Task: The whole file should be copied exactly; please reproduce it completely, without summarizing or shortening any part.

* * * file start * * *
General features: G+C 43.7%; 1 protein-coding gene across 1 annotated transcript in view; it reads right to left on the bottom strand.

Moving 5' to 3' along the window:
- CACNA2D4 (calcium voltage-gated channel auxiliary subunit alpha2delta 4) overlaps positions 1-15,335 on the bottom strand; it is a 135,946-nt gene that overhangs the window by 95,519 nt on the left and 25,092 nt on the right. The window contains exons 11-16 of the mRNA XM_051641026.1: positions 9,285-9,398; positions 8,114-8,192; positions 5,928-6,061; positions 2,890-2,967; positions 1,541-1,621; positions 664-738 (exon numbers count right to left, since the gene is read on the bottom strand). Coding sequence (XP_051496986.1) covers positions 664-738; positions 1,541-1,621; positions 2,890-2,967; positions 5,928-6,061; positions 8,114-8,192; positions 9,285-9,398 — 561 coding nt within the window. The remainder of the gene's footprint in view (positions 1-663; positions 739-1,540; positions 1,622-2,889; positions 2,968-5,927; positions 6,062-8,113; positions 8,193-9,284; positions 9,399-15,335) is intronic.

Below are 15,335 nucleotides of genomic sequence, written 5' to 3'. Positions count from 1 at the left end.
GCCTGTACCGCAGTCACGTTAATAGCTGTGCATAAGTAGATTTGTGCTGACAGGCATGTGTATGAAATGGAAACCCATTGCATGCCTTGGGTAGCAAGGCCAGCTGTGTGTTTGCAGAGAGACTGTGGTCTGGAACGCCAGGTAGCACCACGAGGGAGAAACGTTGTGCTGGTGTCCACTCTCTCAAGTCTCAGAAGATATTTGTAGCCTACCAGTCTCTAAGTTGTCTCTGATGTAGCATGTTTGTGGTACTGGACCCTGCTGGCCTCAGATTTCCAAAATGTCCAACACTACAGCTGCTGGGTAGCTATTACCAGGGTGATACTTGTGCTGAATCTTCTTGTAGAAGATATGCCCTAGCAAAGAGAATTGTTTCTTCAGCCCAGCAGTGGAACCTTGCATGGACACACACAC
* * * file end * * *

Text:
General features: G+C 43.7%; 1 protein-coding gene across 1 annotated transcript in view; it reads right to left on the bottom strand.

Moving 5' to 3' along the window:
- CACNA2D4 (calcium voltage-gated channel auxiliary subunit alpha2delta 4) overlaps positions 1-15,335 on the bottom strand; it is a 135,946-nt gene that overhangs the window by 95,519 nt on the left and 25,092 nt on the right. The window contains exons 11-16 of the mRNA XM_051641026.1: positions 9,285-9,398; positions 8,114-8,192; positions 5,928-6,061; positions 2,890-2,967; positions 1,541-1,621; positions 664-738 (exon numbers count right to left, since the gene is read on the bottom strand). Coding sequence (XP_051496986.1) covers positions 664-738; positions 1,541-1,621; positions 2,890-2,967; positions 5,928-6,061; positions 8,114-8,192; positions 9,285-9,398 — 561 coding nt within the window. The remainder of the gene's footprint in view (positions 1-663; positions 739-1,540; positions 1,622-2,889; positions 2,968-5,927; positions 6,062-8,113; positions 8,193-9,284; positions 9,399-15,335) is intronic.

Below are 15,335 nucleotides of genomic sequence, written 5' to 3'. Positions count from 1 at the left end.
GCCTGTACCGCAGTCACGTTAATAGCTGTGCATAAGTAGATTTGTGCTGACAGGCATGTGTATGAAATGGAAACCCATTGCATGCCTTGGGTAGCAAGGCCAGCTGTGTGTTTGCAGAGAGACTGTGGTCTGGAACGCCAGGTAGCACCACGAGGGAGAAACGTTGTGCTGGTGTCCACTCTCTCAAGTCTCAGAAGATATTTGTAGCCTACCAGTCTCTAAGTTGTCTCTGATGTAGCATGTTTGTGGTACTGGACCCTGCTGGCCTCAGATTTCCAAAATGTCCAACACTACAGCTGCTGGGTAGCTATTACCAGGGTGATACTTGTGCTGAATCTTCTTGTAGAAGATATGCCCTAGCAAAGAGAATTGTTTCTTCAGCCCAGCAGTGGAACCTTGCATGGACACACACAC